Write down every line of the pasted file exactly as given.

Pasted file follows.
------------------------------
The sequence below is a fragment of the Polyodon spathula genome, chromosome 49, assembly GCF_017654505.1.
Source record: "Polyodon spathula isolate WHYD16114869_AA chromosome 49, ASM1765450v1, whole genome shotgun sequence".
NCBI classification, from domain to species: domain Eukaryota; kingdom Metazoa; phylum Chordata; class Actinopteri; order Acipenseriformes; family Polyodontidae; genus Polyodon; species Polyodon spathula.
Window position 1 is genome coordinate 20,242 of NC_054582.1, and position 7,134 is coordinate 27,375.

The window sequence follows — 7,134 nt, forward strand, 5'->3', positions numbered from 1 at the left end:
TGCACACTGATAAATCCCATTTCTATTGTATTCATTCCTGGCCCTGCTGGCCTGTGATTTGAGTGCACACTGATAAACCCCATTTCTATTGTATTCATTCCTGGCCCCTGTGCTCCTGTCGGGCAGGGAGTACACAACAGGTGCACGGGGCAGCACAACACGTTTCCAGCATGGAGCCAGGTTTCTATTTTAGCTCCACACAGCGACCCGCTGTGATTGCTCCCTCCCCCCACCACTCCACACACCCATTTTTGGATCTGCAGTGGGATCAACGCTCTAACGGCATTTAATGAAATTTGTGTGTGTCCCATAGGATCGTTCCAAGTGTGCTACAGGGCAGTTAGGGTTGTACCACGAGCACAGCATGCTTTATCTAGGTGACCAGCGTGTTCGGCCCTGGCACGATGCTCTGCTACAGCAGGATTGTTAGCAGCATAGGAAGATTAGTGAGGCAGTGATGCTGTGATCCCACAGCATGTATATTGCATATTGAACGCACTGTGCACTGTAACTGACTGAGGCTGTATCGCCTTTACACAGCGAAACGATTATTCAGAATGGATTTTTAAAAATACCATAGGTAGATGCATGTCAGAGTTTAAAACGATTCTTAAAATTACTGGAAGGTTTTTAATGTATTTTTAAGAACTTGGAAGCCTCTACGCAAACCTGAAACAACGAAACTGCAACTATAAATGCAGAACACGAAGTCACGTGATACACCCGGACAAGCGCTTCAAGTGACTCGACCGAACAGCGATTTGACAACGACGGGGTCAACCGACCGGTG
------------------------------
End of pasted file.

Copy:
The sequence below is a fragment of the Polyodon spathula genome, chromosome 49, assembly GCF_017654505.1.
Source record: "Polyodon spathula isolate WHYD16114869_AA chromosome 49, ASM1765450v1, whole genome shotgun sequence".
NCBI classification, from domain to species: domain Eukaryota; kingdom Metazoa; phylum Chordata; class Actinopteri; order Acipenseriformes; family Polyodontidae; genus Polyodon; species Polyodon spathula.
Window position 1 is genome coordinate 20,242 of NC_054582.1, and position 7,134 is coordinate 27,375.

The window sequence follows — 7,134 nt, forward strand, 5'->3', positions numbered from 1 at the left end:
TGCACACTGATAAATCCCATTTCTATTGTATTCATTCCTGGCCCTGCTGGCCTGTGATTTGAGTGCACACTGATAAACCCCATTTCTATTGTATTCATTCCTGGCCCCTGTGCTCCTGTCGGGCAGGGAGTACACAACAGGTGCACGGGGCAGCACAACACGTTTCCAGCATGGAGCCAGGTTTCTATTTTAGCTCCACACAGCGACCCGCTGTGATTGCTCCCTCCCCCCACCACTCCACACACCCATTTTTGGATCTGCAGTGGGATCAACGCTCTAACGGCATTTAATGAAATTTGTGTGTGTCCCATAGGATCGTTCCAAGTGTGCTACAGGGCAGTTAGGGTTGTACCACGAGCACAGCATGCTTTATCTAGGTGACCAGCGTGTTCGGCCCTGGCACGATGCTCTGCTACAGCAGGATTGTTAGCAGCATAGGAAGATTAGTGAGGCAGTGATGCTGTGATCCCACAGCATGTATATTGCATATTGAACGCACTGTGCACTGTAACTGACTGAGGCTGTATCGCCTTTACACAGCGAAACGATTATTCAGAATGGATTTTTAAAAATACCATAGGTAGATGCATGTCAGAGTTTAAAACGATTCTTAAAATTACTGGAAGGTTTTTAATGTATTTTTAAGAACTTGGAAGCCTCTACGCAAACCTGAAACAACGAAACTGCAACTATAAATGCAGAACACGAAGTCACGTGATACACCCGGACAAGCGCTTCAAGTGACTCGACCGAACAGCGATTTGACAACGACGGGGTCAACCGACCGGTG